Metabolic abnormalities, such as post-glucose load hyperglycaemia and dyslipidaemia, are typical of an obesity-related pre-diabetic state, which increases type 2 diabetes and heart disease risk.
Based on this, researchers at Yakult conducted an RCT to explore the effects of LcS on metabolic abnormalities in 100 obese pre-diabetic subjects, each with moderate post-load hyperglycaemia and a BMI of 25 or higher.
They were divided into two groups, with one given placebo milk and the other LcS-fermented milk daily for eight weeks. All participants' fasting blood markers and post-load plasma glucose were then measured.
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The researchers subsequently noted that although there was no significant difference between the two groups' post-load plasma glucose levels, the levels of glycoalbumin, glycated haemoglobin and one-hour post-load plasma glucose only in the LcS group were reduced after eight weeks of treatment.
They added that the "reduction in glycoalbumin levels was statistically significantly greater in the LcS group than in the placebo group".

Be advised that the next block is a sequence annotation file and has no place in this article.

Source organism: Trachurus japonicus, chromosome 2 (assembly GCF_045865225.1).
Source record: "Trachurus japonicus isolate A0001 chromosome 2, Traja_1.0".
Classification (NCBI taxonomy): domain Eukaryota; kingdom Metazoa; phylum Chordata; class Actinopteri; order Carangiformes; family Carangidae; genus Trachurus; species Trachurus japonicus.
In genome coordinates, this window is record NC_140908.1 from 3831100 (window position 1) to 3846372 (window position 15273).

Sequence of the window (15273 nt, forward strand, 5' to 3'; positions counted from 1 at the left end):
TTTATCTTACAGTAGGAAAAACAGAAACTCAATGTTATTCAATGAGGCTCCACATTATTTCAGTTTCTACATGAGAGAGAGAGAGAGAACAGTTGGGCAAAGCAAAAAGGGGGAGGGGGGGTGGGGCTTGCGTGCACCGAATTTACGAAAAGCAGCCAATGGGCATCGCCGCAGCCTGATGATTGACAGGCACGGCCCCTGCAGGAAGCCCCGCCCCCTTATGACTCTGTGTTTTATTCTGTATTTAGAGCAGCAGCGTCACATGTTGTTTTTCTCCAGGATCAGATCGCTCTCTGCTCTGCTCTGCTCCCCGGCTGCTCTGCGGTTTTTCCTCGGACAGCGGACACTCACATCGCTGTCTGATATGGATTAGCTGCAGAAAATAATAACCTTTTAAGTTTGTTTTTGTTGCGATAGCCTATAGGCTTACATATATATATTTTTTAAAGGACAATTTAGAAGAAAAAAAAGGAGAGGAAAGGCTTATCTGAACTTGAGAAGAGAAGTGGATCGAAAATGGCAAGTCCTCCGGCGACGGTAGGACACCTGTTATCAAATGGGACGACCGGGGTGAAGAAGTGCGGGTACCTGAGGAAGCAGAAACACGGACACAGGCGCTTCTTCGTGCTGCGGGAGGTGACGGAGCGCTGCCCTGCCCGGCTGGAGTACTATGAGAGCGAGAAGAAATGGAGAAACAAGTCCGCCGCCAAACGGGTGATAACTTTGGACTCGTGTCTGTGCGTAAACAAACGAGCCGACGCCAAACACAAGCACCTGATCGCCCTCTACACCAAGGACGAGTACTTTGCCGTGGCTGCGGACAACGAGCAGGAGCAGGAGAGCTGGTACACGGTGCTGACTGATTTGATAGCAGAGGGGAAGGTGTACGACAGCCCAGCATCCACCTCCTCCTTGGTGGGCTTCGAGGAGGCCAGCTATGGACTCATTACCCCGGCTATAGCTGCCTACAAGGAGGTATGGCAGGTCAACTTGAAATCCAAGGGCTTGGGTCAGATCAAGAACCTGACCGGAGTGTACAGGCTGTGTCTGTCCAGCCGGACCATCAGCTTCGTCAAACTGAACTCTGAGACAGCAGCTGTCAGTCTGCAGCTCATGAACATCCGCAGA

Additionally, stratified analyses showed significant improvements in one-hour post-load plasma glucose and glycoalbumin levels among those with severe glucose intolerance in the LcS group, when compared to the placebo group.
When it came to cholesterol, the LcS group saw total, LDL and non-HDL cholesterol levels markedly lowered, in comparison to the placebo group.
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However, the researchers also wrote that since there were no significant differences in post-load plasma glucose between the two groups, they could not determine the positive effects of LcS on post-load hyperglycaemia.
Furthermore, they did not assess how LcS affected inflammation markers, or gut barrier function and gut microbiota composition, so they were unable to determine its exact mechanism of action.
Still, the "statistically significant reduction in glycoalbumin levels in the LcS group compared with that in the placebo group, and the findings of the stratified analyses suggest that LcS has the potential to exert favourable effects on glycaemic control".
They concluded: "Further studies are required to clarify the beneficial effects of LcS on glycaemic control in a larger number of subjects with advanced glucose intolerance and / or insulin resistance, and to clarify the mechanism of action of LcS using animal models and / or clinical trials.
"The findings of the present study suggest that LcS may favourably affect metabolic abnormalities in obese pre-diabetic subjects, though the effects on glycaemic control may be limited."
Source: Bioscience of Microbiota
"Effect of Lactobacillus casei strain Shirota-fermented milk on metabolic abnormalities in obese prediabetic Japanese men: a randomised, double-blind, placebo-controlled trial"
Authors: Eiichiro Naito, et al.